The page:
Shetland Catch resists £6m black fish confiscation bid

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The company at the heart of the black fish scandal which resulted in 13 Shetland pelagic men being fined almost £500,000 claimed today its involvement had cost it millions of pounds.

Shetland Catch Ltd has admitted that illegal landings of mackerel and herring valued at £47.5 million passed through its processing plant in Lerwick between January 2002 and March 2005.

It is now facing action under legislation designed to strip criminals – usually drug dealers – of their ill-gotten gains.

At the start of a hearing at the High Court in Edinburgh, Lord Turnbull was told that Shetland Catch was resisting an attempt by the Crown to confiscate some £6 million.

Advocate depute Barry Divers said that was the sum which the company had made from the quota-busting exercise – more than a third of Shetland Catch’s profits during the years in question.

Defence QC David Burns agreed that the black fish had earned the firm £6,157,000 but insisted that was not the whole story.

The lawyer said that Shetland Catch had paid tax on its illegal earnings.

The fish processing firm also claimed that after the scam was uncovered, quotas were slashed in following years, putting Shetland Catch into the red.

Annual profits exceeding £3 million were turned into losses of more than £2 million as a result.

“A quota claw-back had a direct and initially catastrophic effect,” concluded a report by Shetland Catch’s accountants. The total, the court was told, amounted to almost £11 million.

“There was no benefit because of the effects of quota payback and other issues,” said Mr Burns.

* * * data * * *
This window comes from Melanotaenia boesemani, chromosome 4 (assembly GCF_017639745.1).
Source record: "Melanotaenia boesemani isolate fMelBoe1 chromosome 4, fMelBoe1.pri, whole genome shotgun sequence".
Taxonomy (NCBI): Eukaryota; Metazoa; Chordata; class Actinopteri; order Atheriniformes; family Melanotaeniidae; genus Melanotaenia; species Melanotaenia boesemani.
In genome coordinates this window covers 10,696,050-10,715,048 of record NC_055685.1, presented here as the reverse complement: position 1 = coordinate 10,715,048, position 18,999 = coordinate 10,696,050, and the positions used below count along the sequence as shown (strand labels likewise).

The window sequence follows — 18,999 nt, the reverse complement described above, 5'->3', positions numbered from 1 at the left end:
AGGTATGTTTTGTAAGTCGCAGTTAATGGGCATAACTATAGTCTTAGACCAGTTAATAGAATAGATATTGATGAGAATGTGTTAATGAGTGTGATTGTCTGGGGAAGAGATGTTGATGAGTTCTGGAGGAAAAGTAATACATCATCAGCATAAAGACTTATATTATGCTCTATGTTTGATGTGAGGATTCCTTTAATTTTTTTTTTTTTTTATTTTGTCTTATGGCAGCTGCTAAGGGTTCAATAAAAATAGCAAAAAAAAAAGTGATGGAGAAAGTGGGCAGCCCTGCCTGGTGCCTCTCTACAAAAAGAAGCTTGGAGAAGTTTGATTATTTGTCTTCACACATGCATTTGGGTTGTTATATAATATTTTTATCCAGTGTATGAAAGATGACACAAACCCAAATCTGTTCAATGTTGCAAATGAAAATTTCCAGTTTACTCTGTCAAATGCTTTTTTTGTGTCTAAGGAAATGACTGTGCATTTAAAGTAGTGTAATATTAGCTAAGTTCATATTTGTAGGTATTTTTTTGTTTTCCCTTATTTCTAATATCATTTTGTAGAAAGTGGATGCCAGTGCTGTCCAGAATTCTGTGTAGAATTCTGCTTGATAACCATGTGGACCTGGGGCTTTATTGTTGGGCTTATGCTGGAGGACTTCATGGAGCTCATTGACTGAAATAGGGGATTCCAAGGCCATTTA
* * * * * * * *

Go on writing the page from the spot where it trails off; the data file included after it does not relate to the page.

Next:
He said the court should also take into account the thousands of pounds lost when Shetland Catch was shut down for three days during the investigation and the costs of re-structuring the company because of the losses.

Mr Burns told Lord Turnbull that if he were wrong the court should still “exercise discretion” based on Shetland Catch’s ability to pay.

“A confiscation order … should be restricted to a level which would allow the company to continue to trade and pay a fine which will inevitably follow.”

Shetland Catch cannot be fined until the question of compensation has been decided.

Last December fishing boat skippers agreed to hand over a total of almost £3 million to settle confiscation demands in their cases.

And in February, 13 Shetland fishermen and four operating out of the north-east as well as a Peterhead-based fish processing firm were fined a total of almost £1 million for defying quota regulations.

Sentencing them, Lord Turnbull described the scam as “an episode of shame” for the industry.

Shetland Catch is the largest firm of its type in Scotland and one of the largest in Europe.

It was brought to court by Operation Trawler, a seven-year investigation by the then Scottish Fisheries Protection Agency which had become suspicious about the tonnage of mackerel and herring being landed.

The confiscation hearing against Shetland Catch is expected to continue for several days.


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